Since January, Mr. Hérard had traveled to Ecuador, Panama and the Dominican Republic, each time with a layover in Bogotá. On at least one occasion, he stayed for several days.
But the Colombian authorities have yet to establish a direct link between Mr. Hérard and the captured former soldiers, officials said.
At a news conference in Bogotá, Gen. Jorge Luis Vargas, the chief of the Colombian national police, said that the number of Colombians captured in Haiti had risen to 21, three of whom are dead.
The Colombians, Mr. Vargas said, had traveled from Colombia to the Dominican Republic and then on to Haiti after their plane tickets were purchased by a company based in Florida.
At least two of the Colombians, Duberney Capador and Germán Rivera García, were working with that company, CTU Security. Both are now dead.
Colombia has one of the best-trained militaries in Latin America, and because of this, Colombian veterans are highly sought after by global security companies. They deploy them to faraway places like Yemen and Iraq, often paying far more than they could expect to earn in Colombia.
Haitian officials have cast the Colombians as centerpieces of a well-organized plot carried out by “foreign mercenaries” to kill Mr. Moïse, but critical questions remain about what they were really in Haiti to do.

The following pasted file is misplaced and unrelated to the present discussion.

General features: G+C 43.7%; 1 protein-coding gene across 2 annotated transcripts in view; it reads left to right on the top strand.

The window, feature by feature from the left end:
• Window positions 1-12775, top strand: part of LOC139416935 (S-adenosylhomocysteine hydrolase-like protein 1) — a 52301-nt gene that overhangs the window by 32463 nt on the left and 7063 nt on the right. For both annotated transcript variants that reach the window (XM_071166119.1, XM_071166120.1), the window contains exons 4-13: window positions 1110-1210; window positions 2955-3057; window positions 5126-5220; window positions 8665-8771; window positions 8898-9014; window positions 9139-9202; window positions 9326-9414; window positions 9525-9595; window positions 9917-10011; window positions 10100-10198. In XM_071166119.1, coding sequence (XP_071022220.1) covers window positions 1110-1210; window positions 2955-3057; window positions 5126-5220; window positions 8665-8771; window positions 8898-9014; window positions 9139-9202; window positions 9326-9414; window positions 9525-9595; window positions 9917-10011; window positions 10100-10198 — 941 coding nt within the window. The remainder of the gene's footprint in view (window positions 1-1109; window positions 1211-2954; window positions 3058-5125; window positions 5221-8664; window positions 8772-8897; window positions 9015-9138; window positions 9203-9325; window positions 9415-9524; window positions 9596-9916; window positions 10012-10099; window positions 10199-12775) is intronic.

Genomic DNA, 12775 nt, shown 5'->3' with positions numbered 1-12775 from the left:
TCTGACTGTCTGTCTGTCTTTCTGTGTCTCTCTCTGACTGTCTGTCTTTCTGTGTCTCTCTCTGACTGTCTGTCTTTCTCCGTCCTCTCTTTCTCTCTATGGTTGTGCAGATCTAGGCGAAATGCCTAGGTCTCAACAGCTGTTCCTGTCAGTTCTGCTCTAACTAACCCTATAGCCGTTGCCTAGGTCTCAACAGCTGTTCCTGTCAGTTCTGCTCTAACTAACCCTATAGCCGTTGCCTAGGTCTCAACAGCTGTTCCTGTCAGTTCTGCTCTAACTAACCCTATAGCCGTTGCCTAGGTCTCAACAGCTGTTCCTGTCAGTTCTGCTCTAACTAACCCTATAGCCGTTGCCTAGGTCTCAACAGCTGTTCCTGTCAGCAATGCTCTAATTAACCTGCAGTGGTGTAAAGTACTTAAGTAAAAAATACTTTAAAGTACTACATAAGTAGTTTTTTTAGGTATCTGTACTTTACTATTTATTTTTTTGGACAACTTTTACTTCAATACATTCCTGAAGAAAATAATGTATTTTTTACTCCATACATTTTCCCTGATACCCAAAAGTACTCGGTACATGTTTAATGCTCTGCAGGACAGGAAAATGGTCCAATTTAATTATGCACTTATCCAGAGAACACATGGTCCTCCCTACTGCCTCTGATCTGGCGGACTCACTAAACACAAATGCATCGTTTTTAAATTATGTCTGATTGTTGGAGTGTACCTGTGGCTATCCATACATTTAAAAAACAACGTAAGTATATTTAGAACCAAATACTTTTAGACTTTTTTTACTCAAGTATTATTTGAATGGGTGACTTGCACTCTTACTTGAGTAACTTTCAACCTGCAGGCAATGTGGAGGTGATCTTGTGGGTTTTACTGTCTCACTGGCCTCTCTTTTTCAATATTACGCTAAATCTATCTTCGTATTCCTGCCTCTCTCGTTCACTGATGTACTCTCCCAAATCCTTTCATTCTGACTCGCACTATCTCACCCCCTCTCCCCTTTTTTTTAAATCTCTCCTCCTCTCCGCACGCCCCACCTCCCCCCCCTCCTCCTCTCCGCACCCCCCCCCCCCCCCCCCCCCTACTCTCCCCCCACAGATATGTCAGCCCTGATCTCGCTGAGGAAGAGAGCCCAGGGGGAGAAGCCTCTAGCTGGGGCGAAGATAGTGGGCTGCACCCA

The country’s lead prosecutor has begun looking into what role Haitian security forces may have had in an operation that killed the president and wounded his wife but harmed no one else in the household or in the president’s security retinue.
In Colombia, some family members of the detained Colombians say the men went to Haiti to protect the president, not to kill him. That has only added to the many murky and often contradictory claims surrounding the assassination.
Then on Sunday, the Haitian authorities said they had arrested a Florida-based, Haitian-born doctor whom they described as a central figure in the assassination plot, and said he had hired a private security company that recruited at least some of the Colombians.